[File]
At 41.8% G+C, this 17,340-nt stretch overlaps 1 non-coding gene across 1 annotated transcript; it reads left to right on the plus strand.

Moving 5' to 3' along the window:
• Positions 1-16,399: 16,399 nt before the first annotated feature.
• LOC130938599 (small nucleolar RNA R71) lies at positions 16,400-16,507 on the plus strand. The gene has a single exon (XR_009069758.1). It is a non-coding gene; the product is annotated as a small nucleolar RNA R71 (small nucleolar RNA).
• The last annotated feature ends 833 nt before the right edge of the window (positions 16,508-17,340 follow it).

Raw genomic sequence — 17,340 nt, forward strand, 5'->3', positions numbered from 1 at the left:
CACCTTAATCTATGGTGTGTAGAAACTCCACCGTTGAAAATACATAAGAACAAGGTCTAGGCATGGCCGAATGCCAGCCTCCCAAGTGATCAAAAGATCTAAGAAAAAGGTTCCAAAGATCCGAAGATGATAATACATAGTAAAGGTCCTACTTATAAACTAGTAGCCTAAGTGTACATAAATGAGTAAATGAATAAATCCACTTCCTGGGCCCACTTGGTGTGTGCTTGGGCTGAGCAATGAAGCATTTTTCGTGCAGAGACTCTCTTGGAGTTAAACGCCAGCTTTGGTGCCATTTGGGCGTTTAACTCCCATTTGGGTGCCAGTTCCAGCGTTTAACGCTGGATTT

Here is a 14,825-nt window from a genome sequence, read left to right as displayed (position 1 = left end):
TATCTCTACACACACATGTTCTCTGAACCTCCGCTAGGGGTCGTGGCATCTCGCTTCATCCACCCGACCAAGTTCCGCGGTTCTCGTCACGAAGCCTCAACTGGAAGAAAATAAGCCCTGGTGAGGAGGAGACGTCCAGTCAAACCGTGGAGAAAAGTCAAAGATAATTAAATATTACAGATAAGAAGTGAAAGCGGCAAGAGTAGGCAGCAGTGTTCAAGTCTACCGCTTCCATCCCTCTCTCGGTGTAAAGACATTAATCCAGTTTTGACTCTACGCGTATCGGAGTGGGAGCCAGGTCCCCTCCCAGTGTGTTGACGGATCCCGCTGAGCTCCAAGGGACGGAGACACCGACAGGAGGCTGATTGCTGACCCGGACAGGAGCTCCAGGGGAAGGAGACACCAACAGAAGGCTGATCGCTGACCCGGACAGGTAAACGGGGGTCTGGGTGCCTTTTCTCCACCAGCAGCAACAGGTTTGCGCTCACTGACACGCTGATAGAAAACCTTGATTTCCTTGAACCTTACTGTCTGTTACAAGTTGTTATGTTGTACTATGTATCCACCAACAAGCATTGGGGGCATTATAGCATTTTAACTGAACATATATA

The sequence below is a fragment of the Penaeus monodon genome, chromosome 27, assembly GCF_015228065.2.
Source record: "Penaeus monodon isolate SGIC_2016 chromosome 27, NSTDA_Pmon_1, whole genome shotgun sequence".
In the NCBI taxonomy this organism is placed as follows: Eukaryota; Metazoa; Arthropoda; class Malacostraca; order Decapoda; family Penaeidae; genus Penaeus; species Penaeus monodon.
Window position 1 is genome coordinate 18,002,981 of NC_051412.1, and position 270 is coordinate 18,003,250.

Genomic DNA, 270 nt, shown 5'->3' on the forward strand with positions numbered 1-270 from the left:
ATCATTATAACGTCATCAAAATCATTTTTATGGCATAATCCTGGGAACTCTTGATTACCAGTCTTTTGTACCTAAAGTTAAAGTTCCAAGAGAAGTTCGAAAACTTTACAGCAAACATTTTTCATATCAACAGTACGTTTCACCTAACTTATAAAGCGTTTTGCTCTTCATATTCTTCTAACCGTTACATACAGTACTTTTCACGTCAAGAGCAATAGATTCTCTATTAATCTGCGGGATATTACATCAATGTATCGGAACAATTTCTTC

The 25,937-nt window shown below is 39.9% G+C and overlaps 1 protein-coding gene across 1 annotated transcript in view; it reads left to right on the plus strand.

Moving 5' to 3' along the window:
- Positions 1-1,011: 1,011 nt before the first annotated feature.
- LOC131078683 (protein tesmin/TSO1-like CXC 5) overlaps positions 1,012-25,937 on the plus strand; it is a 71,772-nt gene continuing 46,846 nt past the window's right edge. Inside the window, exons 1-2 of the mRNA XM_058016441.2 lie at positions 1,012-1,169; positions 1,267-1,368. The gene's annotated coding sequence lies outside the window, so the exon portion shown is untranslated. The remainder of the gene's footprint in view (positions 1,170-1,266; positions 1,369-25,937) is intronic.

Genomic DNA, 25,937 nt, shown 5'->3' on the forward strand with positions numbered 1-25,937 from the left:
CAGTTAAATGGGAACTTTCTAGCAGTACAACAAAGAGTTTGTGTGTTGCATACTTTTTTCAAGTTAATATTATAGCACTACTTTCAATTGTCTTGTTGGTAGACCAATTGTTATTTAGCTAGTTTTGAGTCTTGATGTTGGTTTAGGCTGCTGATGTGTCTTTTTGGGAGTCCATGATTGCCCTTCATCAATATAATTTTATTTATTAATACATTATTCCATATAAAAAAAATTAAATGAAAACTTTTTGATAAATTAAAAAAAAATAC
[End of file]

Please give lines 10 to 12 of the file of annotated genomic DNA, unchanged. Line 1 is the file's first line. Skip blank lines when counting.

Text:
The sequence below is a fragment of the Penaeus monodon genome, chromosome 27, assembly GCF_015228065.2.
Source record: "Penaeus monodon isolate SGIC_2016 chromosome 27, NSTDA_Pmon_1, whole genome shotgun sequence".
In the NCBI taxonomy this organism is placed as follows: Eukaryota; Metazoa; Arthropoda; class Malacostraca; order Decapoda; family Penaeidae; genus Penaeus; species Penaeus monodon.